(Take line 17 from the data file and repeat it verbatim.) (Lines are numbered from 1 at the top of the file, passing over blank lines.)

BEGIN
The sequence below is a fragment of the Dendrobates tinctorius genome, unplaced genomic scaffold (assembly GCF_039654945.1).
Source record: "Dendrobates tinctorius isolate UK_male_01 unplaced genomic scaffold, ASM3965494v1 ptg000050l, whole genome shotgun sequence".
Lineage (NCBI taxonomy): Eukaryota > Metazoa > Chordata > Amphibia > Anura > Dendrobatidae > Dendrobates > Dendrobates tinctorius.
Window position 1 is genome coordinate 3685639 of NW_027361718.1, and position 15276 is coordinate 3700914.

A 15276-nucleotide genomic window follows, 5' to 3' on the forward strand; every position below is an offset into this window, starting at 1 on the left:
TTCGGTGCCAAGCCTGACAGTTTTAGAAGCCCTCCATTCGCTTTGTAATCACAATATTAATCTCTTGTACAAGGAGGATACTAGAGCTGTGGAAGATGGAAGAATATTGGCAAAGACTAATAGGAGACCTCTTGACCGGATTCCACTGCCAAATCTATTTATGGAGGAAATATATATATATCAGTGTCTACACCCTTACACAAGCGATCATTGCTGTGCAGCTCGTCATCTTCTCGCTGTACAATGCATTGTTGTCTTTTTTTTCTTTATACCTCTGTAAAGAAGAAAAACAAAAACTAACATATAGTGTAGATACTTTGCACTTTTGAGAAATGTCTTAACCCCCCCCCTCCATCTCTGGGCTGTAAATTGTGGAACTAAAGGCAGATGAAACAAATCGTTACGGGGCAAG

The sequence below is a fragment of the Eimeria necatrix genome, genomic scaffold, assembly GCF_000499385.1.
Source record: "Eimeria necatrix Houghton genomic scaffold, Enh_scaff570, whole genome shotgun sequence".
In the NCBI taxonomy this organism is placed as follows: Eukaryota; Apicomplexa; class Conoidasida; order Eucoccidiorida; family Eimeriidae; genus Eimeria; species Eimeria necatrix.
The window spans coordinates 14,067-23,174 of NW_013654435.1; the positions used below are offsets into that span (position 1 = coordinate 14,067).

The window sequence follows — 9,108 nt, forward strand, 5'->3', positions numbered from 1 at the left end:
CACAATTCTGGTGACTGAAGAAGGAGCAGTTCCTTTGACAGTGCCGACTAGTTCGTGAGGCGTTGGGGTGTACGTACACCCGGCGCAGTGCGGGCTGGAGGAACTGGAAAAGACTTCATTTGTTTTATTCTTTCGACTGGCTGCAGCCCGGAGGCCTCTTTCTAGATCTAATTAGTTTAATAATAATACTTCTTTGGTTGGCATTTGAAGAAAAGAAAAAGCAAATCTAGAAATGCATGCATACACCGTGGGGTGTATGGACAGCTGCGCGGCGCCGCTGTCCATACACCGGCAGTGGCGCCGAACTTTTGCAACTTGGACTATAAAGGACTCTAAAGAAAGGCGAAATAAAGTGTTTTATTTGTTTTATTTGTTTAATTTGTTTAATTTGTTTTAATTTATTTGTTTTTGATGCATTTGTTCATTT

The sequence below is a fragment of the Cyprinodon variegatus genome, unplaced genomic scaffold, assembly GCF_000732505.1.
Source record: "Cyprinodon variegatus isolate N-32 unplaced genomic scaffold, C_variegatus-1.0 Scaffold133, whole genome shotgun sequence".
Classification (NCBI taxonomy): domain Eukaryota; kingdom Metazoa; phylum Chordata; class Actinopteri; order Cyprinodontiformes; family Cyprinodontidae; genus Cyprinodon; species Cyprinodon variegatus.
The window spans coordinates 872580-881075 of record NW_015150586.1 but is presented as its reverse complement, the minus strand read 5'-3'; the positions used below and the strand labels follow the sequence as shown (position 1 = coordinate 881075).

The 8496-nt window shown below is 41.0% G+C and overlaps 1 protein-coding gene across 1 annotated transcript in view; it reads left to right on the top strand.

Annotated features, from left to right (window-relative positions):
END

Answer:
The 8496-nt window shown below is 41.0% G+C and overlaps 1 protein-coding gene across 1 annotated transcript in view; it reads left to right on the top strand.